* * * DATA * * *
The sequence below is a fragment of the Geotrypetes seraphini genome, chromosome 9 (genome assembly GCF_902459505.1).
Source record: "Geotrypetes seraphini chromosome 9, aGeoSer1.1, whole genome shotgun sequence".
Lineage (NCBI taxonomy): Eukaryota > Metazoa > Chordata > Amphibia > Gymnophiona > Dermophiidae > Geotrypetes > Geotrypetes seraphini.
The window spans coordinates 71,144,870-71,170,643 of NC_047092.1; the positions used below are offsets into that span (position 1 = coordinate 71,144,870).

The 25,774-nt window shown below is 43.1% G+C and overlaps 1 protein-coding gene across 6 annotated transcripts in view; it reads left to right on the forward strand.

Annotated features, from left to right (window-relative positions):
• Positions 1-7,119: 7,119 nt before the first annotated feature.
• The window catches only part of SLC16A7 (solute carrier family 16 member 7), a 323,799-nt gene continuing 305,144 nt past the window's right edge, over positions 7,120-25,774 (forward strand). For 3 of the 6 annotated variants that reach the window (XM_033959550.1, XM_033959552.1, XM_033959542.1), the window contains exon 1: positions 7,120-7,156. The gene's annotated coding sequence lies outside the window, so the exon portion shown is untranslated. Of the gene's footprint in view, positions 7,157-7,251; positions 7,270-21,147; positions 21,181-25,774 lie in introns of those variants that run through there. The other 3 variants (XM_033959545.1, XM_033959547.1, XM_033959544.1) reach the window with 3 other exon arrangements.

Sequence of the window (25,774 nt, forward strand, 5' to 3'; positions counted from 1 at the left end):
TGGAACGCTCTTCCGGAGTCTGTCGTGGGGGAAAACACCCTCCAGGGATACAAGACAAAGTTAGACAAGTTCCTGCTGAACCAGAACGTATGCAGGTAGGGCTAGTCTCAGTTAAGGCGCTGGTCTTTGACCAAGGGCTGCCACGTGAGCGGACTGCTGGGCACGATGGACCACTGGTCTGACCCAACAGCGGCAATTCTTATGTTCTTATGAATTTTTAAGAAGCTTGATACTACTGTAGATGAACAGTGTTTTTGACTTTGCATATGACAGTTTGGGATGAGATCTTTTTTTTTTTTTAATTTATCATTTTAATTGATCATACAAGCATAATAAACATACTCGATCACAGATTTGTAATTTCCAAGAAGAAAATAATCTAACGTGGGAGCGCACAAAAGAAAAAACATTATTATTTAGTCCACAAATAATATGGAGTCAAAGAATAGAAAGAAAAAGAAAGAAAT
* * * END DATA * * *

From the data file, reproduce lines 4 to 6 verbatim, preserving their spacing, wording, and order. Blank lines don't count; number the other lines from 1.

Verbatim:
The window spans coordinates 71,144,870-71,170,643 of NC_047092.1; the positions used below are offsets into that span (position 1 = coordinate 71,144,870).

The 25,774-nt window shown below is 43.1% G+C and overlaps 1 protein-coding gene across 6 annotated transcripts in view; it reads left to right on the forward strand.

Annotated features, from left to right (window-relative positions):